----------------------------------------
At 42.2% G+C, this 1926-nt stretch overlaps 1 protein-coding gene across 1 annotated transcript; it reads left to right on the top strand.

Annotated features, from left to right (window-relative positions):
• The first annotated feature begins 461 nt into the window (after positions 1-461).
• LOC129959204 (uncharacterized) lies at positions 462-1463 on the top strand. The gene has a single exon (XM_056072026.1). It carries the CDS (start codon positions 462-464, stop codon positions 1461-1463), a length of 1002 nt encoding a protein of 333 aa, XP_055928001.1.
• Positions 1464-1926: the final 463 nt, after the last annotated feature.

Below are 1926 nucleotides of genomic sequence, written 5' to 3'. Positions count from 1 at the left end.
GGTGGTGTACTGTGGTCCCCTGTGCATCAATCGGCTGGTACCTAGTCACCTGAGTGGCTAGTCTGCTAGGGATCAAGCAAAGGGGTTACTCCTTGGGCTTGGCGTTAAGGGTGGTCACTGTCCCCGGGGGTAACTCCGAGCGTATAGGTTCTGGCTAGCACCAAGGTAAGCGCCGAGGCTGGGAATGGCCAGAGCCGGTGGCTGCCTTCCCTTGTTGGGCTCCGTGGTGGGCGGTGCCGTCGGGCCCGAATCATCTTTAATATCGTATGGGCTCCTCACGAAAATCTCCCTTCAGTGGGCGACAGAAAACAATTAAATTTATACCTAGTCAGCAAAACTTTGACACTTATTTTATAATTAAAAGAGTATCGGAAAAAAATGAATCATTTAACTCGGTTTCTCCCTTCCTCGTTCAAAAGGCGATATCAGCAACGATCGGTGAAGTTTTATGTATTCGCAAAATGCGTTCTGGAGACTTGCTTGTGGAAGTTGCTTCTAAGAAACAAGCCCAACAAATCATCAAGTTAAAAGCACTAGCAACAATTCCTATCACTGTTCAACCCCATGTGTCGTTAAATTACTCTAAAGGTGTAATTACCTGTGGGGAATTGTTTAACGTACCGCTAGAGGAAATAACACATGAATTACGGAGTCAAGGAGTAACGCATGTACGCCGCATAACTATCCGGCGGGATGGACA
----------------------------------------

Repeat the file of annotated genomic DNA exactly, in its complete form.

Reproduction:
At 42.2% G+C, this 1926-nt stretch overlaps 1 protein-coding gene across 1 annotated transcript; it reads left to right on the top strand.

Annotated features, from left to right (window-relative positions):
• The first annotated feature begins 461 nt into the window (after positions 1-461).
• LOC129959204 (uncharacterized) lies at positions 462-1463 on the top strand. The gene has a single exon (XM_056072026.1). It carries the CDS (start codon positions 462-464, stop codon positions 1461-1463), a length of 1002 nt encoding a protein of 333 aa, XP_055928001.1.
• Positions 1464-1926: the final 463 nt, after the last annotated feature.

Below are 1926 nucleotides of genomic sequence, written 5' to 3'. Positions count from 1 at the left end.
GGTGGTGTACTGTGGTCCCCTGTGCATCAATCGGCTGGTACCTAGTCACCTGAGTGGCTAGTCTGCTAGGGATCAAGCAAAGGGGTTACTCCTTGGGCTTGGCGTTAAGGGTGGTCACTGTCCCCGGGGGTAACTCCGAGCGTATAGGTTCTGGCTAGCACCAAGGTAAGCGCCGAGGCTGGGAATGGCCAGAGCCGGTGGCTGCCTTCCCTTGTTGGGCTCCGTGGTGGGCGGTGCCGTCGGGCCCGAATCATCTTTAATATCGTATGGGCTCCTCACGAAAATCTCCCTTCAGTGGGCGACAGAAAACAATTAAATTTATACCTAGTCAGCAAAACTTTGACACTTATTTTATAATTAAAAGAGTATCGGAAAAAAATGAATCATTTAACTCGGTTTCTCCCTTCCTCGTTCAAAAGGCGATATCAGCAACGATCGGTGAAGTTTTATGTATTCGCAAAATGCGTTCTGGAGACTTGCTTGTGGAAGTTGCTTCTAAGAAACAAGCCCAACAAATCATCAAGTTAAAAGCACTAGCAACAATTCCTATCACTGTTCAACCCCATGTGTCGTTAAATTACTCTAAAGGTGTAATTACCTGTGGGGAATTGTTTAACGTACCGCTAGAGGAAATAACACATGAATTACGGAGTCAAGGAGTAACGCATGTACGCCGCATAACTATCCGGCGGGATGGACA